The downside with Okani is his underdeveloped offensive game. He averaged 11.1 points as a senior at Incarnate Word this year with underwhelming shooting splits of 39% from the field, 32% from long range and 57% from the charity stripe.

This shouldn’t be seen as an automatic deal-breaker, however. Musselman has implemented relative non-factors into his offensive system before by allowing them the freedom to crash the glass, be aggressive as cutters and look for easy points off of turnovers.

8. JP Pegues (6’1, Jr. | Furman)

18.4 PPG, 4.3 RPG, 4.8 APG, 1.2 SPG, 42% FG, 36% 3P, 88% FT

Pegues is a dynamic scorer who got it done from all areas of the court this season at Furman. Along with being named first-team All-Southern Conference, Pegues had a relatively balanced shot distribution. He took most of his field goal attempts from beyond the 3-point arc (7.6 attempts per game), but he still hit his fair share of 2-pointers (6.0 attempts) and drew 4.8 free throw attempts per game. For reference, only Khalif Battle and Tramon Mark drew more free throw attempts per game last season at Arkansas.

Pegues is a bit on the smaller side compared to the bigger, more defensive-minded guards who have previously thrived in Musselman’s system, but his versatility and efficiency as an offensive weapon could make him a prime transfer target nonetheless – especially considering Musselman’s desire for his teams to be among the league leaders in free throw attempts.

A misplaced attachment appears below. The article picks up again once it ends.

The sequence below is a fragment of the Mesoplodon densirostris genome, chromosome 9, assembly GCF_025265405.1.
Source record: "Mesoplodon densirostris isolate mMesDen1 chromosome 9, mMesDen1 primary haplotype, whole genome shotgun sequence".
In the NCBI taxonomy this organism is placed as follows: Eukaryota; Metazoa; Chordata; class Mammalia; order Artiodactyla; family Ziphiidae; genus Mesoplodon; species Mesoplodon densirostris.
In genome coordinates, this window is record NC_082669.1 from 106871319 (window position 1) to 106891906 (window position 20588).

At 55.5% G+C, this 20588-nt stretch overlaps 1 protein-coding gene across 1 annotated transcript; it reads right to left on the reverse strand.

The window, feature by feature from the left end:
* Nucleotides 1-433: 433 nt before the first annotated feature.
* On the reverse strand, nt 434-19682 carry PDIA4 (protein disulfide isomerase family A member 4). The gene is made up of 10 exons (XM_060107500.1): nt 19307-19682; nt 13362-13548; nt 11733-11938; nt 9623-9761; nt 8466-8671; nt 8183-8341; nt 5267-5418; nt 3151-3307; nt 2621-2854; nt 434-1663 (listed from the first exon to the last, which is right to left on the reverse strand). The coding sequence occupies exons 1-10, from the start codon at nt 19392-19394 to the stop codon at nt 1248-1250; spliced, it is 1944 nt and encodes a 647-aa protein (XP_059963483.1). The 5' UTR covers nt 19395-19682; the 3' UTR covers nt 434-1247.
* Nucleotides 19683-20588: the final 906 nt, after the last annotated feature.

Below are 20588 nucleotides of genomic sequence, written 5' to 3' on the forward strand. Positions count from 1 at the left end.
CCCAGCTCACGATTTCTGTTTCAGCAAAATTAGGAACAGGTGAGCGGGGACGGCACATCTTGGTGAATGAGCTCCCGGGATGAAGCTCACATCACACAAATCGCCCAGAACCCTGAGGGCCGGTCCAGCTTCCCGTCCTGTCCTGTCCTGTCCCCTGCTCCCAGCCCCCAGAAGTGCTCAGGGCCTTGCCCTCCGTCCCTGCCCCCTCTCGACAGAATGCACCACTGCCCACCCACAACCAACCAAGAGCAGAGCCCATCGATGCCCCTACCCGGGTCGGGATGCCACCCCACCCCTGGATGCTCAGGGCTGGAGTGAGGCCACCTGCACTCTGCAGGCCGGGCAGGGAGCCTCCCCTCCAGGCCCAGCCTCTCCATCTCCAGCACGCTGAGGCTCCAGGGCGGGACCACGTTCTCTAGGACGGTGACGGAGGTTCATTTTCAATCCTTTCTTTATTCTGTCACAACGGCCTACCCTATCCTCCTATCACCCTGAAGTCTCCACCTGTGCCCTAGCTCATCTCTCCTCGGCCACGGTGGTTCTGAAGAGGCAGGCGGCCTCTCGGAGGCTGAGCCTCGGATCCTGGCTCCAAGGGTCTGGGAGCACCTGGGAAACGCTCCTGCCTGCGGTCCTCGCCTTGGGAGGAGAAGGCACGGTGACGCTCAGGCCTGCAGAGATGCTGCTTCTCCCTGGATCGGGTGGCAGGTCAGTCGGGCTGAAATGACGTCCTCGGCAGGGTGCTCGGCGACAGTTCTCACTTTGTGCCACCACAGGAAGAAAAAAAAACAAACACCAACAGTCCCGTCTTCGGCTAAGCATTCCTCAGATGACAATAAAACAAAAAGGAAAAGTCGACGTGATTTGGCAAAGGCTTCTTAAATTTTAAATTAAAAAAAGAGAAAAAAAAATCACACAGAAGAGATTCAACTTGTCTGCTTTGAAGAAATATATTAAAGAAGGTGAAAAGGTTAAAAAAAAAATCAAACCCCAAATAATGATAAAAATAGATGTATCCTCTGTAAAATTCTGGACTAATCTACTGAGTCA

It doesn’t hurt that Musselman and his staff have already gotten a first-hand view of just how deadly Pegues can be when he dropped 21 points and went a perfect 10-of-10 from the charity stripe against Arkansas early in the season.

He also added 6 assists in that game, contributing to his season average of 4.8, ranking him in the Top 70 on the season. Pegues might appear as a score-first guard, but that’s an impressive assist average for any level of college basketball.

7. William Kyle III (6’8, So. | South Dakota State)

13.1 PPG, 6.6 RPG, 1.7 APG, 1.6 BPG, 0.6 SPG, 62% FG

Though Kyle’s specific skill set doesn’t match up too closely with any player Musselman has had as a Razorback, his size and defensive prowess could make him the ultimate glue guy that Musselman has often utilized during his time at Arkansas.

His counting stats might not be eye-popping, but Kyle averaged over 1.5 blocks on his way to being named Summit League Defensive Player of the Year as a sophomore. It’s also worth noting he won the defensive honors while shooting a very efficient 62% from the field.